A little sympathy, please.
This sign could benefit from some clarity!
As I was approaching an ingress to the highway (which I was not to take), I was momentarily puzzled by this sign. Pedestrians are allowed on the highway? And bicycles? And tractors? And cowboys without cowboy hats? Wait a second!
|In my country, we strike a red line through things |
that are not allowed on the highway.
If you know me well, you know that I'm fascinated by roadkill. I slammed on my brakes and circled around to get a photo of this roadkill. This was, by far, the most camouflaged roadkill I have ever seen!
|If it weren't for the bloody head, I don't think I would have spotted this kill.|
As I was cycling along, it momentarily seemed as though I had come across another roadkill. A kitty!
|A poor dead kitty in the middle of the road!|
This kitty wasn't dead! It was as alive as could be! And as cunning as could be! Miss Kitty knew that if she lay as-still-as-can-be in the middle of the road, then the naive cyclist would stop for her. Such an actress was she!
|As soon as I stopped, Miss Kitty walked over to the side of my bike|
and let me dote on her with plenty of I'm-so-glad-you're-alive ear and chin scratchs.
I enjoyed taking photos of my bike.
|Here is Bromleigh, early in the morning, atop a bridge crossing a calm river in Roses.|
|And here is Bromleigh riding with three cycling friends she made|
at a park where we stopped for lunch.
I tried setting up the timer on my camera to snap an action photo of me riding Bromleigh. Alas, the 10 seconds on my camera timer weren't sufficient for me to run back to the bike, kick out Bromleigh's rear wheel from underneath her, mount the bike, and start pedaling towards the camera.
|Bromleigh and I need some practice with the camera timer.|
The camera timer worked just fine with still shots. Here is a photo of everything that I brought to Spain: me, my bike, my Brompton T-bag (the bag on the front of my bicycle), and a small Camelback backpack.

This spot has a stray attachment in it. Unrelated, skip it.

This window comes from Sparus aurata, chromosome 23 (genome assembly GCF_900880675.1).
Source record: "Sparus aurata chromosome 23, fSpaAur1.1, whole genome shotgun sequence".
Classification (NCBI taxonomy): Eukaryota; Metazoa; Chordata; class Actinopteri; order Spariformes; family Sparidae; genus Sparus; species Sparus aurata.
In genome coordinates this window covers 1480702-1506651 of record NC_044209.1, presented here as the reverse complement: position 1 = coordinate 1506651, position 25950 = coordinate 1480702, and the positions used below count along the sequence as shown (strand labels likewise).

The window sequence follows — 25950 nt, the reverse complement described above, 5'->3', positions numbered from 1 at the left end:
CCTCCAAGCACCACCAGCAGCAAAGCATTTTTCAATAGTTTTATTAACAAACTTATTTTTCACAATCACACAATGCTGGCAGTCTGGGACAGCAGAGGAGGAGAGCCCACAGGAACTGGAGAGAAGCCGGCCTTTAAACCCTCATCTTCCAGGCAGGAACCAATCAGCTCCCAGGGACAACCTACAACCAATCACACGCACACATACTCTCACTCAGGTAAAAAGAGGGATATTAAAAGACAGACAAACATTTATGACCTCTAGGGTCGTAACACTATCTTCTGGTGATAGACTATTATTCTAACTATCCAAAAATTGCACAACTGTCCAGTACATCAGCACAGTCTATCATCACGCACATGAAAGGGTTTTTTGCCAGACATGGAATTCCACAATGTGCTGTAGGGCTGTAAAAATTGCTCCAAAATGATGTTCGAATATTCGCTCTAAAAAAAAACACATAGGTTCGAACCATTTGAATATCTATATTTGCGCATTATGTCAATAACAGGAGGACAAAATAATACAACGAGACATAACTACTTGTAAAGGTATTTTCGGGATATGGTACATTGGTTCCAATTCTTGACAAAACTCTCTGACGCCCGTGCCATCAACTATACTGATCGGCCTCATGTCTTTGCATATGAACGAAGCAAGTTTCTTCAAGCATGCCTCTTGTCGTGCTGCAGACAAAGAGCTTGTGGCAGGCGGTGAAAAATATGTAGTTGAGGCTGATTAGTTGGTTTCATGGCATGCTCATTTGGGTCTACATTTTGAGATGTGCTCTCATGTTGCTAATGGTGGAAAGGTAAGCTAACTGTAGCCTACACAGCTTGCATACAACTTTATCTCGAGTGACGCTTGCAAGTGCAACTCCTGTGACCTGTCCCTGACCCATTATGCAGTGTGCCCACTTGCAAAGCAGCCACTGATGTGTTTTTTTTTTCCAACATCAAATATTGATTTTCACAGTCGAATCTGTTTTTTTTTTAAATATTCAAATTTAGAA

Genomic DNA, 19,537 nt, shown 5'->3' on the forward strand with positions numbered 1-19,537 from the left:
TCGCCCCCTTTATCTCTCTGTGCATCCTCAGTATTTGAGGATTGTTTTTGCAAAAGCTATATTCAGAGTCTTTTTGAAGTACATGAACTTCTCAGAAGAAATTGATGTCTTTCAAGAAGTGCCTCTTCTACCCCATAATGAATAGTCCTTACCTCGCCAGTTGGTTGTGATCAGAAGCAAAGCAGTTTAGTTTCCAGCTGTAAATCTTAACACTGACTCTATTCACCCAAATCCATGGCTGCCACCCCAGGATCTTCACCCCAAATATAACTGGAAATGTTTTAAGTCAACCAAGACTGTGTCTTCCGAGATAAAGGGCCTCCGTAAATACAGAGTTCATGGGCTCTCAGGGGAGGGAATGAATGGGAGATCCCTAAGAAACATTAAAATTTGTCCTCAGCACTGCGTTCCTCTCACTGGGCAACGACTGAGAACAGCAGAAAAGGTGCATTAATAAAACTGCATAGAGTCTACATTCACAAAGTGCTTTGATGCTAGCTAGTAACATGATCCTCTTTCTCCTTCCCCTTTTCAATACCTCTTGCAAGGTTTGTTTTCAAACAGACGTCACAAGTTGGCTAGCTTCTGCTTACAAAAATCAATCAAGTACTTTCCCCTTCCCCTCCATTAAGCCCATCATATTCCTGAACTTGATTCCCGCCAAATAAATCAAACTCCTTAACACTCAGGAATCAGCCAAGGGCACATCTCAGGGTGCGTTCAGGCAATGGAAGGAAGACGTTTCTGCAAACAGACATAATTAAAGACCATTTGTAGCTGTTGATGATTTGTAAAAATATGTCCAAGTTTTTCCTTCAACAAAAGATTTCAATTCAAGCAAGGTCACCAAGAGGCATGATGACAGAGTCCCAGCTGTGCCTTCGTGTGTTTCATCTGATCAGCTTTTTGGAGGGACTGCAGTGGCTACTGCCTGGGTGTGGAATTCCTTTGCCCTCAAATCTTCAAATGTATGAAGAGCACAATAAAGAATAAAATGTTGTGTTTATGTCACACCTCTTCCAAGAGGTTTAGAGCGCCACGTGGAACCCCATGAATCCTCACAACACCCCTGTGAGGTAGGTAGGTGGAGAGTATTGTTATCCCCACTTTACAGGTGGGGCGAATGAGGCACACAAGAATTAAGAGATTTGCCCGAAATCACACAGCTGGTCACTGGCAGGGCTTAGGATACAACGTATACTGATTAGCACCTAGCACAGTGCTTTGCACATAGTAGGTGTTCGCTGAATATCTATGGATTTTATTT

|This is everything I brought to Spain.|
|Me again, and all my stuff.|
Though I traveled lightly, I wasn't entirely limited by what I could carry. Bromleigh carried a whole kilo of mandarins! Though sand may not be her forte, she's a strong girl!
|There ain't nothing Bromleigh can't carry!|
I carried plenty of fuel with me, too. I enjoyed multiple stops each day to refuel.
|This snack was suggested by another vegetarian cyclist|
who had pedaled through Spain.
It was edible.
|This pumpkin-stuffed ravioli with fresh mozarella cheese and cherry tomatoes |
was even more edible.
But the absolutest, mostest enjoyable of all my fuel was provided by a guy named Gerard.
|Gerard, riding Bromleigh.|
I hadn't planned on biking through the town of Palfrugell. But when I was perusing possible Warm Showers hosts and came across Gerard's profile, I said to myself, "Self, you GOTTA stay with this guy." And so I did. Just take a peak at Gerard's website, A Cop de Pedal, and you'll understand why. [For the quickest sugar rush, translate the webpage to English, click on the "Tail drawer" menu (the seventh menu from the left), and then select "Pictures."]
As you can see from his website, Gerard has pedaled all over the world, captured brilliant photos of his journeys, and published awesome articles about his trips. But his awesomeness doesn't stop here. Little did I know he is also a whiz in the kitchen! Lucky me got treated to this dinner:
|A fresh salad, the brushetta-type of bread common in the region,|
and a TO-DIE-FOR omelette.
Oh my gosh, and there were leftovers, which Gerard insisted I take for my bike ride the next day!
This was the happiest moment of my entire bike trip...
|I'm about to sink my fork into Gerard's leftover omelette.|
And this was the saddest moment of my entire bike trip:
|I'm needing to accept that only one bite of omelette remains.|
Gerard wasn't my only Warm Showers host to prepare an awesome meal. My other hosts prepared lasagnas, and salads, and breads, oh my. Alas, Gerard's visit was the only one in which my camera showed its shy face.
My ride through Catalonia was splendid. I definitely got to learn the contours of Catalonia -- its landscape, its culture, and its people. Thank you to all of my wonderful Warm Showers hosts -- José Luis and Clara, Joan, Carme, Gerard, and Fran and Clau -- for your wonderful hospitality. Thank you for sharing your homes, your food, your customs, and your conversation with me. You, my new friends, have showed me that the people of Catalonia have huge hearts.